We only open the cover a fraction for off-season dips!

Autumn, l’automne, has got off to a cracking start in Creuse. Rors and I had a quick skinny dip in the pool on the 21st. The temperature was a bracing 20 degrees, but I managed 30 lengths before my fingers turned a worrying shade of post-mortem white!

Chris and I continue our hedgerow-pillaging bike rides. We’re adding apples and pears to the ever growing mountain of walnuts now. I’m going to start photographing all the different varieties of apple we come across and try and identify them. We must be gathering at least a dozen different sorts, possibly more. Some of them are absolutely delicious, and all of them are old. No one plants fruit trees along the roadside any more.

I’ve found a few French autumn sayings, but be warned, they’re rather grisly on the whole. Clearly autumn in the past was a worrying time, with winter round the corner and the threat of illness lurking.

  1. Autumne en fleurs, hiver plein de rigeur. An autumn with lots of flowers means a tough winter ahead.

This one’s not too bad, but it’s a bad omen for this year since it’s very flowery at the moment. Our roses are having a third flush, as is the wisteria and clematis, and people’s gardens are full of blooms. Our wild fields are a sea of pink and yellow at the moment. We’d better chop more wood …

  1. Chaleur de l’automne pique fort – Et cause à bien des gens la mort. Autumn warmth can be oppressive and certainly causes deaths.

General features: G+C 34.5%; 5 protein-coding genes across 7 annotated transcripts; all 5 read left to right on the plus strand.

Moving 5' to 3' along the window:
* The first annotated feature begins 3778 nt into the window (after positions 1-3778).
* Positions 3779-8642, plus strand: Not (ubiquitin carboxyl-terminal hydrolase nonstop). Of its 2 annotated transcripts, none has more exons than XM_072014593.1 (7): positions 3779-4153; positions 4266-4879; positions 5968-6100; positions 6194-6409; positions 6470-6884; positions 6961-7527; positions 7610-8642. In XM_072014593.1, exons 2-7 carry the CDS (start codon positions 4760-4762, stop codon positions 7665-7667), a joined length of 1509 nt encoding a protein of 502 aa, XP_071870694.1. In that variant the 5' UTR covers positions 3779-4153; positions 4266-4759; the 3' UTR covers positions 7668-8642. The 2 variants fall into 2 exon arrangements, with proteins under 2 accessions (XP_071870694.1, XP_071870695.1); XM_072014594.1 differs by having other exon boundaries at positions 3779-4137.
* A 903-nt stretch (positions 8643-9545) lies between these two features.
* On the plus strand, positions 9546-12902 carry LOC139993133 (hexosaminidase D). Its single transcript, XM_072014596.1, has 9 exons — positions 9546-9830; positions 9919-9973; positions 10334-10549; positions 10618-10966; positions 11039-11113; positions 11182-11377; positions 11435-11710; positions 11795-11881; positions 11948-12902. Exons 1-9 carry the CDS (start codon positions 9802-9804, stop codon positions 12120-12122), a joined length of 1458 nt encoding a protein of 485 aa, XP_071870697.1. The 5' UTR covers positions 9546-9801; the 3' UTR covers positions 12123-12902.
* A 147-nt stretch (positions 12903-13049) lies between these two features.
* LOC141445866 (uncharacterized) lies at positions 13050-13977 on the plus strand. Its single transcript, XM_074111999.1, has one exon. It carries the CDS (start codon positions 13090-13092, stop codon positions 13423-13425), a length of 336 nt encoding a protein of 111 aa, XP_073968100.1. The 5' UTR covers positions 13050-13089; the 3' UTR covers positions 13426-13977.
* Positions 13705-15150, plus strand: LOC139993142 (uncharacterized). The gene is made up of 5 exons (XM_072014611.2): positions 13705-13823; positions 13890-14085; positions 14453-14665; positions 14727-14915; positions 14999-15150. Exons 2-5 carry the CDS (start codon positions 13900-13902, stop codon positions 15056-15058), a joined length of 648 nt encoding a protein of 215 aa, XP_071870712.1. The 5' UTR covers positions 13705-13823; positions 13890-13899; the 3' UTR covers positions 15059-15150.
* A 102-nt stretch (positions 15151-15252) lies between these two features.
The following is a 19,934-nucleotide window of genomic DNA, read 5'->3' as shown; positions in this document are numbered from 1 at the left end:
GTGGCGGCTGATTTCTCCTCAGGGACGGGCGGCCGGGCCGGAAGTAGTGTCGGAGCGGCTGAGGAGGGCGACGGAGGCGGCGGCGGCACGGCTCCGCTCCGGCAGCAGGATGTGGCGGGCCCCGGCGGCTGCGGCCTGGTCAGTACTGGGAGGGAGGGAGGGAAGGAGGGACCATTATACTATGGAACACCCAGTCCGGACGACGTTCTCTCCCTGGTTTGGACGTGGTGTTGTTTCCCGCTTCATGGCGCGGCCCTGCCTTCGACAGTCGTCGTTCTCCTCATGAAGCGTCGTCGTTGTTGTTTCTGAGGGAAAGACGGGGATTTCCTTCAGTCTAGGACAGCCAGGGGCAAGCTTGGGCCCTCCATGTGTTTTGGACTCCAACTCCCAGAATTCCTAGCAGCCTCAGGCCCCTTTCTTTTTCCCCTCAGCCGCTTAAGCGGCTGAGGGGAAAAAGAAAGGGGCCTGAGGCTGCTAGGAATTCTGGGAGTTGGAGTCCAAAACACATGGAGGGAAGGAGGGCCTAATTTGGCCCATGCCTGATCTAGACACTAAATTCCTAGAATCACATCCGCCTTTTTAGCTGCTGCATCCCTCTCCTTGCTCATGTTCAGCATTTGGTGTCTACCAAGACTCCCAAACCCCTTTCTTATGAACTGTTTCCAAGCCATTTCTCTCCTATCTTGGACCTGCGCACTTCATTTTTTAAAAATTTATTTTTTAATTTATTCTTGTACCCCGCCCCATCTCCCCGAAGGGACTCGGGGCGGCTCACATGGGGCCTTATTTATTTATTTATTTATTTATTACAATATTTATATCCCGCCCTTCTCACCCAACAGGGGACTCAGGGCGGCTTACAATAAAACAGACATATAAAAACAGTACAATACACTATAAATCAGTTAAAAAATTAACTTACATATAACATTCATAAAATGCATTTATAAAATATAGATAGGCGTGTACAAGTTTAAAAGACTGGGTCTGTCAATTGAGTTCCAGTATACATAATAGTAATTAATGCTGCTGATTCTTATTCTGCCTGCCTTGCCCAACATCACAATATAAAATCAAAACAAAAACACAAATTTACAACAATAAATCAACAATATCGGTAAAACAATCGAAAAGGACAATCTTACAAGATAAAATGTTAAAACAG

We’ve got temperatures of up to 27 degrees forecast for next week. Oh dear.

  1. Fièvre qui vient pendant l’automne – Est bien longue ou la mort donne. Fevers that come in autumn either last a long term or kill you.

Oh dear again. We’ve all got colds at the moment …

  1. L’ hirondelle en septembre abandonne – Le ciel refroidi de l’automne. When the swallow flies away in September, autumn will be very cold.

Our swallows have already gone. Some visiting ones stopped by the other day, but they’ve gone too now. So – we’re going to freeze.

  1. L’ hiver mange le printemps, l’été, l’automne. Winter eats spring, summer and autumn.

I suppose this means that during winter you eat all the supplies you’ve laid down during the rest of the year. We never seem to get through all our pumpkin though …

  1. Septembre se nomme, – Le mai de l’automne. __September is called May of autumn.

This is a nice one – for a change – and very true for this year. We’re back in teeshirts and sandals.


So all the signs are for a chilly, sneezy winter. But let’s be positive. It’s not here yet. Time to enjoy the nice autumn weather first, while we still can.